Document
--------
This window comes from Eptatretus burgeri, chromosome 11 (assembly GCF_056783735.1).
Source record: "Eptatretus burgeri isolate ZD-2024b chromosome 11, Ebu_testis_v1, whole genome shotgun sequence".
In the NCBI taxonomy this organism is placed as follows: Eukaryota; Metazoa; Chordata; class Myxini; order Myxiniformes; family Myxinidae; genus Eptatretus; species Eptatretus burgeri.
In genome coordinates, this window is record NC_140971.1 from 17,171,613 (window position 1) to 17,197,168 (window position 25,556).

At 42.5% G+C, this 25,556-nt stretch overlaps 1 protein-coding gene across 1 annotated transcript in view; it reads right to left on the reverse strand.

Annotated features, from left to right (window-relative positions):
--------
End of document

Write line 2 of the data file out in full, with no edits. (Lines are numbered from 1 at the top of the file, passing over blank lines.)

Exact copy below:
Source record: "Eptatretus burgeri isolate ZD-2024b chromosome 11, Ebu_testis_v1, whole genome shotgun sequence".